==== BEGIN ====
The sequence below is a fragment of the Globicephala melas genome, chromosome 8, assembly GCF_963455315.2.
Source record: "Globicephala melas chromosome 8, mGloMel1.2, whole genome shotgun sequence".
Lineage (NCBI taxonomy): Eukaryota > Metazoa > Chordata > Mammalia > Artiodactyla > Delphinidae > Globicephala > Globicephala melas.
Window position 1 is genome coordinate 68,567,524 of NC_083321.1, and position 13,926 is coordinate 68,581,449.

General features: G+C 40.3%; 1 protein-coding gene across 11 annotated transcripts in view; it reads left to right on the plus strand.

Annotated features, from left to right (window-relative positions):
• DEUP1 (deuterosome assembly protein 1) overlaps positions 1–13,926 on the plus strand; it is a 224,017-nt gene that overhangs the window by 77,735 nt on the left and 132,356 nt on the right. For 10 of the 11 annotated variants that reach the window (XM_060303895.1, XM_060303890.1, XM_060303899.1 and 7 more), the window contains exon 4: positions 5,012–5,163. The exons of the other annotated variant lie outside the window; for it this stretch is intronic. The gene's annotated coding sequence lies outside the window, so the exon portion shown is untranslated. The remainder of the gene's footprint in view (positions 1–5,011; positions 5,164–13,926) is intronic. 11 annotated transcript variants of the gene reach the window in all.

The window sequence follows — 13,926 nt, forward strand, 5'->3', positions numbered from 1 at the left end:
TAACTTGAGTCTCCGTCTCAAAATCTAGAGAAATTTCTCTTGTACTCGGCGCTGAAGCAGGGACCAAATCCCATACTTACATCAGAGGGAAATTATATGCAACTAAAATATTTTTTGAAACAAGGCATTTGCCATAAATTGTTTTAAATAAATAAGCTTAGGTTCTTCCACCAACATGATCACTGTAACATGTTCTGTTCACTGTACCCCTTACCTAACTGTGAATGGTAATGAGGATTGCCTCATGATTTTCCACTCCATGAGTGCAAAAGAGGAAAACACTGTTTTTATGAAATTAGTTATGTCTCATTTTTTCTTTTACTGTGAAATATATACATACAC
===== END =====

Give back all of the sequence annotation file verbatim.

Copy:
The sequence below is a fragment of the Globicephala melas genome, chromosome 8, assembly GCF_963455315.2.
Source record: "Globicephala melas chromosome 8, mGloMel1.2, whole genome shotgun sequence".
Lineage (NCBI taxonomy): Eukaryota > Metazoa > Chordata > Mammalia > Artiodactyla > Delphinidae > Globicephala > Globicephala melas.
Window position 1 is genome coordinate 68,567,524 of NC_083321.1, and position 13,926 is coordinate 68,581,449.

General features: G+C 40.3%; 1 protein-coding gene across 11 annotated transcripts in view; it reads left to right on the plus strand.

Annotated features, from left to right (window-relative positions):
• DEUP1 (deuterosome assembly protein 1) overlaps positions 1–13,926 on the plus strand; it is a 224,017-nt gene that overhangs the window by 77,735 nt on the left and 132,356 nt on the right. For 10 of the 11 annotated variants that reach the window (XM_060303895.1, XM_060303890.1, XM_060303899.1 and 7 more), the window contains exon 4: positions 5,012–5,163. The exons of the other annotated variant lie outside the window; for it this stretch is intronic. The gene's annotated coding sequence lies outside the window, so the exon portion shown is untranslated. The remainder of the gene's footprint in view (positions 1–5,011; positions 5,164–13,926) is intronic. 11 annotated transcript variants of the gene reach the window in all.

The window sequence follows — 13,926 nt, forward strand, 5'->3', positions numbered from 1 at the left end:
TAACTTGAGTCTCCGTCTCAAAATCTAGAGAAATTTCTCTTGTACTCGGCGCTGAAGCAGGGACCAAATCCCATACTTACATCAGAGGGAAATTATATGCAACTAAAATATTTTTTGAAACAAGGCATTTGCCATAAATTGTTTTAAATAAATAAGCTTAGGTTCTTCCACCAACATGATCACTGTAACATGTTCTGTTCACTGTACCCCTTACCTAACTGTGAATGGTAATGAGGATTGCCTCATGATTTTCCACTCCATGAGTGCAAAAGAGGAAAACACTGTTTTTATGAAATTAGTTATGTCTCATTTTTTCTTTTACTGTGAAATATATACATACAC